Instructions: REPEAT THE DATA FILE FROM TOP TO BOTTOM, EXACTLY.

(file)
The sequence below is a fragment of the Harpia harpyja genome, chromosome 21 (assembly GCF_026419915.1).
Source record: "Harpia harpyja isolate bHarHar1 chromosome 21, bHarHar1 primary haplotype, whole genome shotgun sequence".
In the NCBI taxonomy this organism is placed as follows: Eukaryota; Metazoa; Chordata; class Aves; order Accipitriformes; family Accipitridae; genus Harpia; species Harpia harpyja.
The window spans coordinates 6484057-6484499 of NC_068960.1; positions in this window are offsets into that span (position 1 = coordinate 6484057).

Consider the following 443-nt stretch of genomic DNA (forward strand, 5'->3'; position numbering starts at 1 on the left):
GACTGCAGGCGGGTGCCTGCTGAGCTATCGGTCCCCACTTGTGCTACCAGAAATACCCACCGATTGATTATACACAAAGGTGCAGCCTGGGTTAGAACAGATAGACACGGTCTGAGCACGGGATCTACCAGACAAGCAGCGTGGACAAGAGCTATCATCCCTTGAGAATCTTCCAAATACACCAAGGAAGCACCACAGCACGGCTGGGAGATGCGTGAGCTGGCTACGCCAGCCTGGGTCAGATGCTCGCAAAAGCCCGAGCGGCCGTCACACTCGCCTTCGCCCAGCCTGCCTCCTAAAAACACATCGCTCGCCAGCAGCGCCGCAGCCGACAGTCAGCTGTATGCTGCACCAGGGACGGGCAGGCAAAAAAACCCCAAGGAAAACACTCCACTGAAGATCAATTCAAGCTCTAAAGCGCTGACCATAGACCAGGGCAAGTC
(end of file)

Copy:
The sequence below is a fragment of the Harpia harpyja genome, chromosome 21 (assembly GCF_026419915.1).
Source record: "Harpia harpyja isolate bHarHar1 chromosome 21, bHarHar1 primary haplotype, whole genome shotgun sequence".
In the NCBI taxonomy this organism is placed as follows: Eukaryota; Metazoa; Chordata; class Aves; order Accipitriformes; family Accipitridae; genus Harpia; species Harpia harpyja.
The window spans coordinates 6484057-6484499 of NC_068960.1; positions in this window are offsets into that span (position 1 = coordinate 6484057).

Consider the following 443-nt stretch of genomic DNA (forward strand, 5'->3'; position numbering starts at 1 on the left):
GACTGCAGGCGGGTGCCTGCTGAGCTATCGGTCCCCACTTGTGCTACCAGAAATACCCACCGATTGATTATACACAAAGGTGCAGCCTGGGTTAGAACAGATAGACACGGTCTGAGCACGGGATCTACCAGACAAGCAGCGTGGACAAGAGCTATCATCCCTTGAGAATCTTCCAAATACACCAAGGAAGCACCACAGCACGGCTGGGAGATGCGTGAGCTGGCTACGCCAGCCTGGGTCAGATGCTCGCAAAAGCCCGAGCGGCCGTCACACTCGCCTTCGCCCAGCCTGCCTCCTAAAAACACATCGCTCGCCAGCAGCGCCGCAGCCGACAGTCAGCTGTATGCTGCACCAGGGACGGGCAGGCAAAAAAACCCCAAGGAAAACACTCCACTGAAGATCAATTCAAGCTCTAAAGCGCTGACCATAGACCAGGGCAAGTC